World's fastest-spinning object hits 300 billion RPM in a vacuum

World’s fastest-spinning object that is powered only by light and can revolve three hundred BILLION times a minute is developed by scientists

  • The nanoparticle object spins at 300 billion revolutions per minute in a vacuum
  • It is powered by light, which is strong enough to cause spin due to the vacuum 
  • Researchers say the spinning particle could be used to measure quantum effects 

The world’s fastest-spinning object that can hit three hundred billion revolutions-per-minute (RPM) powered only by the force of light has been developed by scientists.

The tiny dumbbell-shaped nanoparticle is spun at considerable speeds by two different light forces hitting it in a vacuum chamber.

Researchers at Purdue University developed the whirling object to try and beat their own earlier record from July 2018, when they made a similar object revolve at 60 billion RPM.

By comparison, dentist drills are known to reach 500,000 revolutions-per-minute – 600,000 times slower than this new nano-scale rotor.

The research team, led by Tongcang Li say that beyond setting a record, they hope to use the findings to measure quantum effects such as friction in a vacuum. 

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Researchers at Purdue University developed the whirling object that is suspended in a vacuum , as demonstrated in the animation at the top and shown under a microscope in the second image, to try and beat their own earlier record of 60 billion RPM from July 2018

To make the nanoparticle spin, the team shone two lasers at it – one to hold it in place and another to start it spinning.

When the light from the laser beam strikes any object, it exerts a degree of force on it – known as radiation pressure. 

Usually this force is too weak to have any impact. However in a vacuum – where there’s very little friction – it can cause objects to spin at record-breaking speeds.

It’s a force a million times weaker than the pressure exerted by gravity on humans – but it still exists and, in space, can even propel satellites, using light sails.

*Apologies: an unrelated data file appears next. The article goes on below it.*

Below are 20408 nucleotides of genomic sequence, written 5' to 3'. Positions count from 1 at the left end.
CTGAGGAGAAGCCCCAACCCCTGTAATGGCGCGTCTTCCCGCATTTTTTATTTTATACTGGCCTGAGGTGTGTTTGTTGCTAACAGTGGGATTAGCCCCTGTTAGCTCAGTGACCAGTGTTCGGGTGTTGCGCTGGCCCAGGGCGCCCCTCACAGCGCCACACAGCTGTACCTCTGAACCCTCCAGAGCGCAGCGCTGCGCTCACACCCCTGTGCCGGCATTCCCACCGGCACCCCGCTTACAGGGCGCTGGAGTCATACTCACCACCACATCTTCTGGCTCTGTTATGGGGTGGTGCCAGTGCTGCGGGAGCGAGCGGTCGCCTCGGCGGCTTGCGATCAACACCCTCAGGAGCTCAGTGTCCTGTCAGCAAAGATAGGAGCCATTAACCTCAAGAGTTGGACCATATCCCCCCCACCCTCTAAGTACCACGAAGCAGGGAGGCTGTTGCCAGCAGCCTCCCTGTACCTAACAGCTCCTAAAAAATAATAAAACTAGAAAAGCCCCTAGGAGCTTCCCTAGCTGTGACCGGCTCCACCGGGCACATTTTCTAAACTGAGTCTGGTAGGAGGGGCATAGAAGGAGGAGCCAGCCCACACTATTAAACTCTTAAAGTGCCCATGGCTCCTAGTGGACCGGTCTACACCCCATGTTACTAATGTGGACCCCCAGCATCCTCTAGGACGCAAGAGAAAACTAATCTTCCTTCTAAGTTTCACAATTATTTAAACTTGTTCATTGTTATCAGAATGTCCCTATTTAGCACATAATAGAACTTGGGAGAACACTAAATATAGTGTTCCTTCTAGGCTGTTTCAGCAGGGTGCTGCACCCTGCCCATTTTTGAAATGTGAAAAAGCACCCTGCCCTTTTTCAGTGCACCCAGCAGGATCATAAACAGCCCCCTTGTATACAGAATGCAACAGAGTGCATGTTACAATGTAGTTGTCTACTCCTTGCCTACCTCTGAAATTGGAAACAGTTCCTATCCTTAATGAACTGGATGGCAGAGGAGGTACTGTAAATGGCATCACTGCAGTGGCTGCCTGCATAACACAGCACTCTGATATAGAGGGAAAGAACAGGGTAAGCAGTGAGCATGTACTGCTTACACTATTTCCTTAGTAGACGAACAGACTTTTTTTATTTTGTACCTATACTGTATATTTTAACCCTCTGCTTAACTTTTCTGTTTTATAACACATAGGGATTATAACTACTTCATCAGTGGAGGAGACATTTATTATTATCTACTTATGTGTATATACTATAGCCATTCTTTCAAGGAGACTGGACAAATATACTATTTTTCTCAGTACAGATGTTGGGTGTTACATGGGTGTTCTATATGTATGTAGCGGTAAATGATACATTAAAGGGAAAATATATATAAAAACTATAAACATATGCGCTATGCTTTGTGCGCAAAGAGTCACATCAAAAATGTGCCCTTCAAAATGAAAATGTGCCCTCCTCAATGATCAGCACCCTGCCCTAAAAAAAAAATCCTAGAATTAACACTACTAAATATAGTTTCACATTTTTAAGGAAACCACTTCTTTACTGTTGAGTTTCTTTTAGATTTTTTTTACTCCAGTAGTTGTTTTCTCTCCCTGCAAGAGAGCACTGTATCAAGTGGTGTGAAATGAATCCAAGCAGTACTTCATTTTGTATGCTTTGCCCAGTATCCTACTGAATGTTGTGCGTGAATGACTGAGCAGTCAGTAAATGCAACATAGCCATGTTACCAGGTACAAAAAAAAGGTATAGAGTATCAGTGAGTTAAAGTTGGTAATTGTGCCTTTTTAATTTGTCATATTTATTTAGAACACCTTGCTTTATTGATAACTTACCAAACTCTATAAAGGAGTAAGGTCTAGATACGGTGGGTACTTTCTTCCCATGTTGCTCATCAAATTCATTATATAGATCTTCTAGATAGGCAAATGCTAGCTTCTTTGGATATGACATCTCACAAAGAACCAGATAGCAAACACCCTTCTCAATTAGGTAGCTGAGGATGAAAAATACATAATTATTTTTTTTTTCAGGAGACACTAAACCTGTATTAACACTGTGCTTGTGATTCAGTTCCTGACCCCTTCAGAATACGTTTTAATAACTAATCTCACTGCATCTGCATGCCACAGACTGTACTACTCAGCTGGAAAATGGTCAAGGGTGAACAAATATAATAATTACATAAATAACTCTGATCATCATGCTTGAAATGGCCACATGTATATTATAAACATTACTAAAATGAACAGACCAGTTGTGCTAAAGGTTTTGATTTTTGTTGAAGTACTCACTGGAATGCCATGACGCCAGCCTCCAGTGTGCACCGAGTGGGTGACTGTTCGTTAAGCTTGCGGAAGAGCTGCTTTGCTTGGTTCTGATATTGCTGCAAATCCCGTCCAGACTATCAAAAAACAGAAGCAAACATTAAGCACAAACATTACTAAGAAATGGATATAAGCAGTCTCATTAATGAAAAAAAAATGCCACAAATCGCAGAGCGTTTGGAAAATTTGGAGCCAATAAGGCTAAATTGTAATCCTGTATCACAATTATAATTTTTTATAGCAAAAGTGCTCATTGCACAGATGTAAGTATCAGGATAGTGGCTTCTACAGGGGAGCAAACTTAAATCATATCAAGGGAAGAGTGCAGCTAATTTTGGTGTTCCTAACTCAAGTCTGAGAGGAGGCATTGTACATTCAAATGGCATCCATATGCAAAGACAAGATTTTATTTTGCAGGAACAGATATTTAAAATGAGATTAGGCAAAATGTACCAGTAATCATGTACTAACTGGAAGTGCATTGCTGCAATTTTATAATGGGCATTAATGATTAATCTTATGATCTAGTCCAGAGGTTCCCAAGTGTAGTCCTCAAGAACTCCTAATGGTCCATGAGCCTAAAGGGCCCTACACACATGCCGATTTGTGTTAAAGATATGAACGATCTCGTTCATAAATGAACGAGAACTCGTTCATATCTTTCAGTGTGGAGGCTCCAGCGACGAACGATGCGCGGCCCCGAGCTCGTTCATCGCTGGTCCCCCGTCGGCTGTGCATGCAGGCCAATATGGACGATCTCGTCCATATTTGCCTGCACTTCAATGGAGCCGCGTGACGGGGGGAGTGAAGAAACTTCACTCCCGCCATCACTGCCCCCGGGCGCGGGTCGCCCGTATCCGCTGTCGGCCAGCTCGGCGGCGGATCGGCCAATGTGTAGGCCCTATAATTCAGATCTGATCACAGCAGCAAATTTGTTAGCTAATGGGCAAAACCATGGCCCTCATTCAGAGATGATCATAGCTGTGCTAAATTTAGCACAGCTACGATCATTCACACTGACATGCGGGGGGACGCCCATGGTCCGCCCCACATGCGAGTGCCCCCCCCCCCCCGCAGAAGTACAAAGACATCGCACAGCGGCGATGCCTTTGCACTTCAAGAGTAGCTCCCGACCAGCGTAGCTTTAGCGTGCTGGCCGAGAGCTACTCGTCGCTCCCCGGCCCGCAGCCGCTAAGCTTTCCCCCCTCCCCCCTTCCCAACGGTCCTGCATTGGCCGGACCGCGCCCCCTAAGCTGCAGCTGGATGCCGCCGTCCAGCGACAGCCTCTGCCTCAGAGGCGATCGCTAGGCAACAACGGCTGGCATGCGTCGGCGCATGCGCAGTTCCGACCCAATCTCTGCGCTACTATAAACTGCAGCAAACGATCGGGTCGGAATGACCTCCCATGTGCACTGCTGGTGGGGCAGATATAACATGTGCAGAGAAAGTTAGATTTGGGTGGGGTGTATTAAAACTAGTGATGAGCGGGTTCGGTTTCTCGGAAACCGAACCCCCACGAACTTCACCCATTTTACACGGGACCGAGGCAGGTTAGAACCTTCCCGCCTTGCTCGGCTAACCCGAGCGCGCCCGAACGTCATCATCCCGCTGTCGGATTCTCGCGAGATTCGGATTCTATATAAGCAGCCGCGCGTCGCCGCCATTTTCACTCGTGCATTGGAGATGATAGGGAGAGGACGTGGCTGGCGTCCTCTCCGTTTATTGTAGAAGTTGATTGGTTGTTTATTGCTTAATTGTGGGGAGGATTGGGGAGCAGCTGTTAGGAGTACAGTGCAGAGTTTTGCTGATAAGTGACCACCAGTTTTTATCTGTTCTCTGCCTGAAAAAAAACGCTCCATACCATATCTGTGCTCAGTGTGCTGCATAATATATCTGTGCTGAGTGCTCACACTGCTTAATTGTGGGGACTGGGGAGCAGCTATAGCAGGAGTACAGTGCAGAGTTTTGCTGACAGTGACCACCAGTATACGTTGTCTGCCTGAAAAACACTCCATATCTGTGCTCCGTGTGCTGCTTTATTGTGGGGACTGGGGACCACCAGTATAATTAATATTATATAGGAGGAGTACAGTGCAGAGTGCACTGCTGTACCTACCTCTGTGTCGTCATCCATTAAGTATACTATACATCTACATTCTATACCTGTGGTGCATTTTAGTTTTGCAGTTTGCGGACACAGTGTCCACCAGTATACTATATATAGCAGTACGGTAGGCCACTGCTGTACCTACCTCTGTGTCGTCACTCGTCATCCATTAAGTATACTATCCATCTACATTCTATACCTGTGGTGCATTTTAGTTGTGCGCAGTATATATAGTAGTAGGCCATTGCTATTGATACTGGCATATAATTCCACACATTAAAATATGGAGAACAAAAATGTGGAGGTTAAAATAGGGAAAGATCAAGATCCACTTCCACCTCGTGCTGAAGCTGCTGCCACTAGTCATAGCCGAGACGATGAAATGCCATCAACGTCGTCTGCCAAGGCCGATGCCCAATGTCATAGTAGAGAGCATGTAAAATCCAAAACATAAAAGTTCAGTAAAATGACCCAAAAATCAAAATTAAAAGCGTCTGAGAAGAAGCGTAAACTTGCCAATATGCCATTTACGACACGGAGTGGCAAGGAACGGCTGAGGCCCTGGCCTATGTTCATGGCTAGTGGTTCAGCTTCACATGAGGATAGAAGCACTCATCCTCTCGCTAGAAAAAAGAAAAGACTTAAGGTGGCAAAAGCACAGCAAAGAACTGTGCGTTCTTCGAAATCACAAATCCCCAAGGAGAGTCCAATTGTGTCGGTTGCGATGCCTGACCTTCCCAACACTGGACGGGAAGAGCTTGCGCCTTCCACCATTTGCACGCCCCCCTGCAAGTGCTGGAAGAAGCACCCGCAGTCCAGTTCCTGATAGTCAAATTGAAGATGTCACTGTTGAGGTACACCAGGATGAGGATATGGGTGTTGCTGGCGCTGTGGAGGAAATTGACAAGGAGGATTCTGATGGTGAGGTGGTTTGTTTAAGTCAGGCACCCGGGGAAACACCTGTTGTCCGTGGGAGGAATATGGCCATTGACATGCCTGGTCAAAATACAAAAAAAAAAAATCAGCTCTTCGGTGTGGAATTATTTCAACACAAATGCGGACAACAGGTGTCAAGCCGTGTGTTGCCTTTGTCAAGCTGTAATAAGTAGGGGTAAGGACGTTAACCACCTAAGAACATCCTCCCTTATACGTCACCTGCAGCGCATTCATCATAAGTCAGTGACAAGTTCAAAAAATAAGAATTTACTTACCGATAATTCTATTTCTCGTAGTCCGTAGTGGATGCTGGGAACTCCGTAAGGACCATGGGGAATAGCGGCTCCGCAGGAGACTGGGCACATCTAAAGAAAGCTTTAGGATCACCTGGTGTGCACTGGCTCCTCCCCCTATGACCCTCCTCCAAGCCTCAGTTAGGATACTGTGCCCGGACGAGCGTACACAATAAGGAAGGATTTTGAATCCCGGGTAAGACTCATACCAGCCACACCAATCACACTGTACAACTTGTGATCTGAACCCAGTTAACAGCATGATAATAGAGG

‘It’s always exciting to set a world record’, said study author Tongcang Li.

‘In the 1600s Johannes Kepler saw that the tails of comets always pointed away from the sun because of radiation pressure.

‘We use the same thing, but with concentrated lasers, to levitate and rotate the nanoparticles.’

To make the nanoparticle spin, the team shone two lasers at it – one to hold it in place and another to start it spinning

In addition to the new record in terms of rotation speed, the nanoparticles can measure torque at levels 600–700 times more sensitive than any device before.

Previous research has suggested that even objects in a vacuum being levitated by lasers experience a very miniscule level of friction.

They found that this is caused by virtual photons, a quantum fluctuation within the vacuum, something Professor Li wants to study further.

The nano-torque detector could also be used to measure related effects, including the Casmir effect and nanoscale magnetism, which could eventually allow engineers to develop and control nanoelectronic devices.

The research was published in the journal Nature Nanotechnology.


Nanoparticles are tiny – the microscopic substances are between one and 100 nanometres in size.

For comparison 100 nm, the largest of the particles is one 254,000th of an inch and 1 nm is one 24,400,000th of an inch.

They are both natural and created thanks to human activities and have unique characteristics not seen in larger materials. 

The properties of nanoparticlee substances are different from those of the same substance at a much higher quantity.

This difference makes them interesting to science – they create a bridge between bulk materials and molecular structures such as atoms.

Manufactured nanoparticles have been used in medicine, engineering, environmental science and pure research.


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